Friday, June 26, 2015

Counting by 7s Should be Savored

A New York Times Bestseller 
An Amazon Best Book of the Year 2013 
A Kids’ Indie Next List Top Ten Book BEA Buzz Book 2013 
A Texas Bluebonnet Award Nominee 2014–2015 Master List 
A School Library Journal Best Book of the Year 
An E.B. White Read Aloud Honor Book 
A Dorothy Canfield Fisher Children’s Book Award Nominee 
A National Public Radio Best Book of the Year

This is not a book that is easy to describe. It’s about Willow Chance, a 12-year old who is intellectually gifted, loves to count by 7s, diagnose diseases, and loves plants and nature. She has trouble making friends and talking to anyone other than her parents. She’s adopted and she’s a little different. When her parents are suddenly killed in a terrible car crash, Willow finds herself in need of a home.

This book seems like it might be sad and full of tragedy, and it is, but it isn’t really. It’s about unlikely friendships, surrogate families, and helping one another.
This is a book “about finding families and finding yourself” says author Holly Goldberg Sloan. It’s a book about belonging. It is heartbreaking, and it is beautiful.

Here’s a link to the author talking about the book:  Click here

Classroom Connections
Teachers should include this book in a classroom collection for students to read independently or to be read aloud to the class. The book includes a character who most likely has Obsessive Compulsive Disorder (OCD) although it is never named, and by exposing students to characters who are likeable, intelligent, and interesting who also have conditions like OCD, it helps to make those conditions seem ordinary.
Discussion Question:
Willow states, “In my opinion it’s not really a great idea to see people as one thing. Every person has lots of ingredients to make them into what is always a one-of-a kind creation.”
**Correlates to Common Core Standard Reading Literature: Key Ideas and Details C.C.S.S.E.L.A. Literacy. R. L. 4.1, 4.2, 4.3; R. L. 5.1, 5.2, 5.4; R.L. 6.1, 6.2; R.L. 7.1, 7.2.
Link to 6-week unit plan from Penguin Books: Click here

Book Information
Age Range: 10 and up
Grade Level: 5 and up
Lexile Measure: 770
Paperback: 400 pages
Published: 2013
ISBN-13: 978-0142422861
Dewey Decimal: FIC or 813.6

Tuesday, June 9, 2015

The Secret Lives of Hens

I’ve been raising four hens since October, and so when I came upon The Hen Who Dreamed She Could Fly, touted as the Korean Charlotte’s Web by many critics, I jumped in.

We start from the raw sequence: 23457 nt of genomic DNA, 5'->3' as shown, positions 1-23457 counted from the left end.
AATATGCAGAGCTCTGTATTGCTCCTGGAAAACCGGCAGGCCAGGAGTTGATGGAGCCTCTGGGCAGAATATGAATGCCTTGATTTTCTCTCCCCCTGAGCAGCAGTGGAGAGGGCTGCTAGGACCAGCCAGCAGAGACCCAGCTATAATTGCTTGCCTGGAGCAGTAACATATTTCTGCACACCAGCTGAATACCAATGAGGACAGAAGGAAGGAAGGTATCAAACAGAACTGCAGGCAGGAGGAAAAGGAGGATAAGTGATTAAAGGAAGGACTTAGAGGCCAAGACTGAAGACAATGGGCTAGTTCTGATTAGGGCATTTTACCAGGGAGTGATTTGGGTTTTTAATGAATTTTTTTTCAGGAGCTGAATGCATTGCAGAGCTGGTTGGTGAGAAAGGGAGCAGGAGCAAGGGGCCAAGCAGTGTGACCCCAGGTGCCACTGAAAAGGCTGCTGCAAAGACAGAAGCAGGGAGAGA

Sprout is a plucky hen who has stopped laying eggs.  She lives on a farm and has never left her cage. When she is culled from the coop, she flees into the barnyard and narrowly escapes the clutches of the one-eyed weasel, but none of the farm animals will help her except for Straggler, an odd mallard duck. Sprout then finds an abandoned egg and begins brooding, and she doesn’t realize that the egg is not what it seems to be.

The book, like many good fables, seems simple on the surface, but it’s about freedom, individuality, the dream of making one’s life meaningful, the meaning of friendship, parenthood, and the cycle of life and death. It’s part fable, part philosophy, part animal story, part self-help, and it is as wonderful as Charlotte’s Web.

The book has sold more than 2 million copies and has been made into the highest-grossing animated film in Korean history.

The Hen Who Dreamed She Could Fly: A Novel
originally published in Korea in 2000, published in U.S. in 2013
written by Sun-mi Hwang
illustrated by Nomoco
translated by Chi-Young Kim
ISBN: 978-0143123200
Grades: 5+
Dewey Decimal: FIC or 895.735

Classroom Connections
Discussion Questions to ask students that address CCSS [RL.7.3 Analyze how particular elements of a story or drama interact (e.g., how setting shapes the characters or plot]:
  1. How do names affect who we are? And how others see us? Consider some of the other characters’ names in the novel, such as Straggler.
  2. Sun-mi Hwang’s novel has been described as a modern fable. But what is a fable and how does this story conform to your understanding of the genre?
  3. Sprout is amazed to discover that the weasel is female – and a mother. Many readers also make the assumption that she is male. Why is this?
  4. Consider the relevance of the novel’s title. Perhaps start by considering both the literal and metaphorical meanings of the word ‘flight’.